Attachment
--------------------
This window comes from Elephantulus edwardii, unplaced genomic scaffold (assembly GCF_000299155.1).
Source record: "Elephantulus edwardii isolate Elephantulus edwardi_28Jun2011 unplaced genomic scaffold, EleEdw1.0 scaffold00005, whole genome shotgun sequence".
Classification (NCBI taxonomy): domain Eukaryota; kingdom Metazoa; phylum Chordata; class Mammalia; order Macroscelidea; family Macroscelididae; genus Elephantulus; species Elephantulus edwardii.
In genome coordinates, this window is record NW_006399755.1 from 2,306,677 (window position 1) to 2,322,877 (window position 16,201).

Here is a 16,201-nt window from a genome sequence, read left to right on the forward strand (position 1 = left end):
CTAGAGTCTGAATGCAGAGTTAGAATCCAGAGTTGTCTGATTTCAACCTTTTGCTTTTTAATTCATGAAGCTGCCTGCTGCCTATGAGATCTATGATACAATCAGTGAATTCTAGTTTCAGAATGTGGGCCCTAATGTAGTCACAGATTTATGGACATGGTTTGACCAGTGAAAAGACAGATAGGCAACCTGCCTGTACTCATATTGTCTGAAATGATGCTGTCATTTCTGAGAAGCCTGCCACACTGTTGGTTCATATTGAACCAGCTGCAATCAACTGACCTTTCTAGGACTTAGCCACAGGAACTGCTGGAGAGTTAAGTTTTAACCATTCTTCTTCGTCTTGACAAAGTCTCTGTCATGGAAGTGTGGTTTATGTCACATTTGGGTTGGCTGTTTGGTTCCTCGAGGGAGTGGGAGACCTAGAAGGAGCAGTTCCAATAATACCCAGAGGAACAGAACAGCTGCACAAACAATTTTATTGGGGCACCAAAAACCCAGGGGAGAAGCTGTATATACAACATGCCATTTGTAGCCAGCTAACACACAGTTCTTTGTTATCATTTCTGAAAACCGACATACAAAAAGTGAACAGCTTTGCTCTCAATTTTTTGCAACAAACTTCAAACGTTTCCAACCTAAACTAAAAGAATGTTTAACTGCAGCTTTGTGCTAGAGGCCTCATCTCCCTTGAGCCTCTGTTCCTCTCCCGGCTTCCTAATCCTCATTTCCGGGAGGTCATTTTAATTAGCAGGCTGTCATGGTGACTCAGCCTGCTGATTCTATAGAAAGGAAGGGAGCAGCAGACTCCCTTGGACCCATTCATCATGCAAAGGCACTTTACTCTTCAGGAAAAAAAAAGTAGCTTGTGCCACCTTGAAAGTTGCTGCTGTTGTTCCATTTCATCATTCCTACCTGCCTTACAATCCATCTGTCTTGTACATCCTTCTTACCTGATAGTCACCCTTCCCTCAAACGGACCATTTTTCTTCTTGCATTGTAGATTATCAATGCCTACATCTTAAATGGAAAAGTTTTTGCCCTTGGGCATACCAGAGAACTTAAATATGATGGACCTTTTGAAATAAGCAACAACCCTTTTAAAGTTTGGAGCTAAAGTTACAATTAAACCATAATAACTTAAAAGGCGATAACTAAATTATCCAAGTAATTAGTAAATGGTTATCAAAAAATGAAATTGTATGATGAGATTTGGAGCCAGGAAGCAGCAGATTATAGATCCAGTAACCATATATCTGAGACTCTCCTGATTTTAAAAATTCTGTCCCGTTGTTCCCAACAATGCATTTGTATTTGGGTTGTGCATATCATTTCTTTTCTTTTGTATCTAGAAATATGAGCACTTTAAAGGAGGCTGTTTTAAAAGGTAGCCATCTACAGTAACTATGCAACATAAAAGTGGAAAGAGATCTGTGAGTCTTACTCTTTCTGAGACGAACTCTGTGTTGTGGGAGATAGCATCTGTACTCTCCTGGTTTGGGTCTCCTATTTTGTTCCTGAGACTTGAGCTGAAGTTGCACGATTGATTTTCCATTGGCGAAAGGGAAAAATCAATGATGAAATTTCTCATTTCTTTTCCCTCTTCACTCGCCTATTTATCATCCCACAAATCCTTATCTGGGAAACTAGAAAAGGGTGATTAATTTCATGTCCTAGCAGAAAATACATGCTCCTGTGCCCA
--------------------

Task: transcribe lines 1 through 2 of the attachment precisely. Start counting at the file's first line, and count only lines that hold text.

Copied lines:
This window comes from Elephantulus edwardii, unplaced genomic scaffold (assembly GCF_000299155.1).
Source record: "Elephantulus edwardii isolate Elephantulus edwardi_28Jun2011 unplaced genomic scaffold, EleEdw1.0 scaffold00005, whole genome shotgun sequence".